This prompt will be using that little writing exercise I asked you to do last week. The one about writing that statement 10 times, but also taking notes about what was going on inside your head at the same time. I asked you to put both pieces of paper away, and I hope you did.
Before we get to the actual prompt, I have some things I want to say. It is usually about, or around, the third, or fourth, week of a new endeavor that the resistance begins to raise its head. That happens for several reasons. The first one is simply because we have placed ourselves within a new set of parameters, and that is uncomfortable. Always having to remember what we have decided to do, or change. It becomes a chore, work, and we fight that feeling of being put upon.
We want back inside our all too familiar comfort zone. We begin to hear the questions: “Why did I change this? What was I hoping to gain? Was it all that bad back there when I wasn’t doing this? And what the hell am I really getting out of this besides the frustration of just adding another activity to what I was already doing?” Sound familiar?
Those questions can be friends or foe. They are our own doubts and misgivings, come to check on us, see if we are getting something for all this effort we are putting out. And to test whether we really want the change we are trying to implement. If we meet them only with our emotions, we are most likely to set aside the new practice. If we meet them with our conscious minds, there’s a fifty-fifty chance of going either way. So, what happens if we write about them, thereby using both head and heart? Maybe we will find our own personal truth. And that is what journal writing is all about.
We carry lots of voices inside of us. And they become the filters of our moment by moment experience. If you had a second or third grade teacher who frowned a great deal while you were trying desperately to please her with your writing skills, be assured she still exists, if only in your head and heart. She has a voice, a certain face, and a feeling that she triggers off in you.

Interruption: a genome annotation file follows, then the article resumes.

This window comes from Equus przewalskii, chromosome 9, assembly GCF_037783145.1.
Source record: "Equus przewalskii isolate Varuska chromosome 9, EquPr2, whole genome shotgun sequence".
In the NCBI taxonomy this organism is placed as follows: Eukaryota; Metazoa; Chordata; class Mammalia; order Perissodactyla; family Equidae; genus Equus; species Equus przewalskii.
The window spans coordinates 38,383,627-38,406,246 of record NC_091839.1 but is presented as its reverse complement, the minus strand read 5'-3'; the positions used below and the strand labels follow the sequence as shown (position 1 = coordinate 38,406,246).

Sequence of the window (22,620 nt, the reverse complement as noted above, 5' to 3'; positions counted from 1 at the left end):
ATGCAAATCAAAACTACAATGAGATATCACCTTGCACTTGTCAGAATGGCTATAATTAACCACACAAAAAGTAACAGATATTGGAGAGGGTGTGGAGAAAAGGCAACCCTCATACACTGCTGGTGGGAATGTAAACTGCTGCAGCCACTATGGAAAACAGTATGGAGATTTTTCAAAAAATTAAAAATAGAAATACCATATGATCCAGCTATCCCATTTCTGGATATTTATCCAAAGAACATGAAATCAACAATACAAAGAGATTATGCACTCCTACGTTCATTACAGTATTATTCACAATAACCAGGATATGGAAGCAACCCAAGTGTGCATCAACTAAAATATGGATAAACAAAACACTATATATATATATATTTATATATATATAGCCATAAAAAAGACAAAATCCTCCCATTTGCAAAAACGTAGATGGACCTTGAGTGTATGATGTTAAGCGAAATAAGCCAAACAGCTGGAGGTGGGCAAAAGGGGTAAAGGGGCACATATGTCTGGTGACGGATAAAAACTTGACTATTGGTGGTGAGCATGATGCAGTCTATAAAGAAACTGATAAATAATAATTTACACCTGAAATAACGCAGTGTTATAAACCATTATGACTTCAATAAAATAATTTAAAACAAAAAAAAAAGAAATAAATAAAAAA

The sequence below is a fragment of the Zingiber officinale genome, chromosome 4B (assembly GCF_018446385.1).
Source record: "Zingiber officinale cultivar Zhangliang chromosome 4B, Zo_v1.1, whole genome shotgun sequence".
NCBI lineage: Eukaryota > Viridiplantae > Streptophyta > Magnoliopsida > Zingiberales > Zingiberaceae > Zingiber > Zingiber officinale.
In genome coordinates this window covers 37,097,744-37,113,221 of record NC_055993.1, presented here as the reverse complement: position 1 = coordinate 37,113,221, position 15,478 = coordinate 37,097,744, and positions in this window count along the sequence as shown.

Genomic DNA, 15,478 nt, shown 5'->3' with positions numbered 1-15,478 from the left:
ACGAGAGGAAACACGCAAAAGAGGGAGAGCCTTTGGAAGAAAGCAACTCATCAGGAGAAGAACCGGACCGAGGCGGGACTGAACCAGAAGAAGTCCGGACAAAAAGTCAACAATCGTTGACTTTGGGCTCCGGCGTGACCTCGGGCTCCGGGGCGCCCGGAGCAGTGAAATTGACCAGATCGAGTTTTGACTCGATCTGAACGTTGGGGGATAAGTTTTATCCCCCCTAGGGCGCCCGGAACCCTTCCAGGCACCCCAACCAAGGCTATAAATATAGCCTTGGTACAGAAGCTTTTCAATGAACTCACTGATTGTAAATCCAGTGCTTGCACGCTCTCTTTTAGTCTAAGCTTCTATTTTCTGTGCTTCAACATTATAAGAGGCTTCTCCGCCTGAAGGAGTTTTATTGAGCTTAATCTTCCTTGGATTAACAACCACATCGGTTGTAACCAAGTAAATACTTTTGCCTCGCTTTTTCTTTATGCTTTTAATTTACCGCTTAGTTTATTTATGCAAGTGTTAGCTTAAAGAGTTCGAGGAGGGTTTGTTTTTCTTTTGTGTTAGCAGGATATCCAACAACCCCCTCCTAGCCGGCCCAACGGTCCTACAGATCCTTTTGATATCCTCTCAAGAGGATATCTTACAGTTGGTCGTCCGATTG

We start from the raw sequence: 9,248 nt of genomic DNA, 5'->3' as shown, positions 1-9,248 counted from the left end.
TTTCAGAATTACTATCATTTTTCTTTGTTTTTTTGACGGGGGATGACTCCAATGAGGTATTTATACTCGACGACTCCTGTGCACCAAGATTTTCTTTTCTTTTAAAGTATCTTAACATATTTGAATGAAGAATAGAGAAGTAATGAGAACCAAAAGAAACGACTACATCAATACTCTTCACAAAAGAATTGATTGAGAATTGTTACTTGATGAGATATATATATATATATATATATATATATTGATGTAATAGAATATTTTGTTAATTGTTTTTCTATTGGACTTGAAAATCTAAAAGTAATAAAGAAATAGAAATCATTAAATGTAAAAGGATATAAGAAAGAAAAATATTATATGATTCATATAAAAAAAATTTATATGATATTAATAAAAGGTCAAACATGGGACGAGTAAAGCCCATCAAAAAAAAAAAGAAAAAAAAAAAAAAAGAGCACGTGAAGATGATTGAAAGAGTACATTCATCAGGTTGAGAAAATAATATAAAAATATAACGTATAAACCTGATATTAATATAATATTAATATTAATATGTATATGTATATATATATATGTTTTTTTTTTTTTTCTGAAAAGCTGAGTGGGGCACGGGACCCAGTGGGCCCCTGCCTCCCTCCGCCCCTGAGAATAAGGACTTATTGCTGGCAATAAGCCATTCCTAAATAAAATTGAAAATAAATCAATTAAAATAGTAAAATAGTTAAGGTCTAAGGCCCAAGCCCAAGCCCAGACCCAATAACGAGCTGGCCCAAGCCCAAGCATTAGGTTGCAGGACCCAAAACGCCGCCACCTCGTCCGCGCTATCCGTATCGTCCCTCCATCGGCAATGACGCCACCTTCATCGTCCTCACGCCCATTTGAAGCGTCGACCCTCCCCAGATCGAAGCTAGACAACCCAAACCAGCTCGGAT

When I asked you to write out that statement: I am a good and capable writer, that long ago teacher promptly leaned into what you were doing, trying to write. She might have been silent the first and second time you wrote it, but by the third time she was moving in and making herself felt. And by the fifth of sixth time, you could hear her quite clearly. And that is a good thing. A very good thing.
You are no longer in second or third grade trying to learn how to shape and form the letters of the alphabet. And she is no longer in charge of making sure you do that correctly. You are an adult, you learned what you needed to learn, and now the choices are all your own. The exercise is simply aimed at making you aware that the voices of resistance are mostly from the past. Do you still need them? If so, what do they provide for you and the person you are becoming?
Oh, there might be some in your present circumstances, but if you recognize them, you have a much better chance, and easier time, of checking out the source of their resistance. And actually making a choice based in what you know and feel, rather in some vague sense of dis-ease.
So, here comes the actual prompt. Get out those notes you made while writing that straight forward statement. Try to identify a few of those voices you made note of, and where they actually originated. Then write about how they make you feel and are those feelings based in fact, or a lack of self-trust and doubt. Give them names. Not the actual names of people, but names that remind you of their purpose in discouraging you from doing this thing you have chosen to do.
You can find a few examples here:
It’s right here on my blog and was written a while back. It has several examples of those voices we all hear, the ones that don’t want the change, want to be able to relax, put their feet up, and grow into couch potatoes. As part of the prompt, describe these voices and their intent toward your person. If the voices are from the current moment, you might want to try to figure out why that particular individual wants you to quit, and what they might gain if you do.
Have fun with this one. If you have questions, or comments, feel free to come back and express them in the comments sections. If you choose to post, come back and leave your URL for the rest of us. Have a good week and enjoy.